Have fun and explore Laura’s art work outisde in a socially distanced safe place. It is fun to get outside and experince the art. Especially during the time of Covid19 this is a great way to stil lstay connected to your community’s art work.  

Another fun fact about Laura is that she helps foster cats. She has over 20 cats in her ownership that she cares for. She is a hero among cats and so we wanted to show that within the app as well. once you are done with your sculpture your cat guide has a surprise dance for you along with his other cat friends. 

03 Concept Development


Each month, people from all over the region stroll Penn Avenue between the 4800 and 5500 blocks to meet with artists and local business owners. Visitors can expect to see everyone and everything. Families, singles, workers, students, long-time residents and first-time visitors alike can bask in Penn Avenue's creative energy – experiencing a mix of photography, dance, painting, sculpture, music and spoken word performances. The Garfield Night Market also takes place during Unblurred from May through September.You can find each month's Unblurred listings on our Events calendar. 

We also know that Laura is most known for her mosaics. She wants to focus on her sculptures more so we wanted to highlight her sculptures and make that art form of hers more well known. 

04 Prototyping

Journey Map

Figuring out the space we needed to render in AR was important. It was also necessary to know what user interaction was needed for each part in this space. Espeially because we had a guided art tour we needed to know the orientation and space that the guide would take the user through.  


As a part of our experience we needed to figure out how the controls would work operating an AR app on your phone. we went through many trial to see how best the user interaction would be. Below are some iterations we came up with. We decided that the best way to drag and drop would be aniapualting the AR components with your finger. Additionally we thought about how moement oh the phone could be a control. However without being able to test this functionality with users it was hard to determine what was the best interaction. We stuck with fingers. 


Orienting all aspects that we wanted to include in space without having it look like it was floating in air was hard. Finding the right workflow also proved to be difficult. However leaning on how we wanted to make this as close to Laura’s studio as possibel we realized we wanted to utilize photogrammetry to make things as realistic as possible. After rendering all the thousands of photos used, we took this into cinema 4D to manipuate within a different enviroment. After cinema 4D we moved into unity and that proved to be the best thing. Collborating with different files and versions was hard but well worth it!


Depicting Laura’s art work was super important. We wanted to give justice to her artwork and show all the complexities that are in involved. Rendering these objects from photo realistic images was truly a great way to make things items come to life in AR. 

Upside down head in Vivo and in AR

Urinal in Vivo and in AR

Head Bust in vivo and AR

Boots in Vivo and AR


And finally recreating Laura’s studio to make it feel like her art gallery was fun to do. WE really had to consider what compennets would make it feel like you weregazing upon art. Her space really did feel like home and that I was visiting another world eerily similar to the one I reside in.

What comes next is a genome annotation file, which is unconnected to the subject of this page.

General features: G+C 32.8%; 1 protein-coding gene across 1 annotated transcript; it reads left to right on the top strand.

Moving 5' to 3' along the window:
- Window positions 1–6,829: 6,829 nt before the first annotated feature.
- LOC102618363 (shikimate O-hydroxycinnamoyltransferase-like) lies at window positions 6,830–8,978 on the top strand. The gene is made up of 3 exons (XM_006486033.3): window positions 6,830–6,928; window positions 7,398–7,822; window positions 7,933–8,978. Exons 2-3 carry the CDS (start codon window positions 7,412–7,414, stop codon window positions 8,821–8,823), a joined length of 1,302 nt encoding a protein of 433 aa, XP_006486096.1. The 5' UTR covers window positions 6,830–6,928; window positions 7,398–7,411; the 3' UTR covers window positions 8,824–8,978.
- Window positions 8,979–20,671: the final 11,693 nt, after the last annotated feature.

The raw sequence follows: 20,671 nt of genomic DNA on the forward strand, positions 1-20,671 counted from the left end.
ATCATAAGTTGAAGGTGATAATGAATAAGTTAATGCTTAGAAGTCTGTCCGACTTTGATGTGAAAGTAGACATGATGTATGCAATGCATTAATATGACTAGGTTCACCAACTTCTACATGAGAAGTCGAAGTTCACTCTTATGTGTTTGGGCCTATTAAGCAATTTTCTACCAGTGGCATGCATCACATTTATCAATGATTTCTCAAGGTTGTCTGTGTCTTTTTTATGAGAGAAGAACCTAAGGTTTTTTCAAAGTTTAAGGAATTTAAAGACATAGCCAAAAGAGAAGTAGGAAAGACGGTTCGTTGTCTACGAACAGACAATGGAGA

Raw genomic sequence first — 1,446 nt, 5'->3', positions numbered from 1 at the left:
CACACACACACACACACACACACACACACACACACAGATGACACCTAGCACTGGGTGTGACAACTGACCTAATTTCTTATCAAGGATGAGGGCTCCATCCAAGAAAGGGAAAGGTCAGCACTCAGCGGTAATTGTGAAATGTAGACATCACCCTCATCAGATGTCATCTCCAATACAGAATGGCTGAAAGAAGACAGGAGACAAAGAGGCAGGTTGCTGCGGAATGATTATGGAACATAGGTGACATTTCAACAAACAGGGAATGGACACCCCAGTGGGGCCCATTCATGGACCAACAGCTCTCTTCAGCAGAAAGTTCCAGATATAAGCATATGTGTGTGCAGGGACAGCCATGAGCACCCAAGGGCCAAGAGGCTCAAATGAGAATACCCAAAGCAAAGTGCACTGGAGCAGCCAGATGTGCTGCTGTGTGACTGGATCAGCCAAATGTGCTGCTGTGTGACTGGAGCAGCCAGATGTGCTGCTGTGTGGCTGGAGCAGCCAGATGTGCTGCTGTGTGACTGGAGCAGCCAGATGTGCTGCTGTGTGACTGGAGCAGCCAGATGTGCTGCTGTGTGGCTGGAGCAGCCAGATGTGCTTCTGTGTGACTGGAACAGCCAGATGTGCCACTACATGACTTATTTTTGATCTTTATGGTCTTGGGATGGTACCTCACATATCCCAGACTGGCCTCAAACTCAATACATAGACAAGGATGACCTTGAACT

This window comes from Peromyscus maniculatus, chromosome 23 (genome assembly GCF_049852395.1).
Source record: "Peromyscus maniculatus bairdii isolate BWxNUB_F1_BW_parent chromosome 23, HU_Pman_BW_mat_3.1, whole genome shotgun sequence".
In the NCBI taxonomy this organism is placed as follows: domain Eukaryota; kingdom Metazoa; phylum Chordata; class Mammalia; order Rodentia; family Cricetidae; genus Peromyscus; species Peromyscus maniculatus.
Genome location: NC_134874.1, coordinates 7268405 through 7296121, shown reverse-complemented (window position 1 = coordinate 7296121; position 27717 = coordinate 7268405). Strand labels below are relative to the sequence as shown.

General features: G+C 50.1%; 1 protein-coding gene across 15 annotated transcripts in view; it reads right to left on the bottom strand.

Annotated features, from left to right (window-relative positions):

05 Design

Color Pallete

Design Principles

The principles of design are the rules a designer must follow to create an effective and attractive composition. The fundamental principles of design are Emphasis, Balance and Alignment, Contrast, Repetition, Proportion, Movement and White Space.

Design differs from art in that it has to have a purpose. Visually, this functionality is interpreted by making sure an image has a center of attention, a point of focus. Maybe you’re thinking, ‘But wait! I thought design was all about creativity?’ If you’re an entrepreneur or designer who’s just starting out, you might be tempted to go wild and combine the first five typefaces and colors that catch your eye, believing you’re creating something fresh and new. You will probably find yourself with a design that is muddled, unfinished, or well, just plain ugly.

We landed on the following 


Mary Jane





06 What did I learn?

3D Prototyping

The biggest take away of this project was learning the work flow from 2d to 3d.

From 2D sketches seen above to 3D sketches seen to the side, learning how to work in these programs is one that I will take with me the most. 

Also I learned anything is possible.

If I can bring my reality in the time of covid19 to life through AR, I can do anything. Playing around with these tools was super fun and a great way to explore the AR space. 

06 Reflection & Next Steps

User Research
We have learned to make the most of existing resources by trying our best to harness local and remote participants and gave compensation for their time out-of-pocket. The resulting personas was very helpful to keep us in check and avoid “designer biases”.

AR Prototyping
We spent a lot of time researching AR’s capabilities and limitations. Within a museum, there are a lot of contextual learning challenges that can be difficult to address with AR. Nonetheless, we wanted to push the boundary and leverage the existing framework withinin the museum to help patrons enjoy the exhibit.

During our design iterations, we had a hard time getting feedback on usability because our content weren’t accurate. While we eventually overcame this with generous help from museum professionals, this experience highlighted the weakness of a designer-only team.

For me, I was humbled by our research findings that continued to prove wrong our assumptions, highlighting the importance of a research-based, iterative design process.

Next Steps
The critical next step would be circulating the idea with a larger group of stakeholders, including patients. We didn’t reach out to patients for ethical concerns in the design process. However, their feedback would be key to future concept validation and iteration.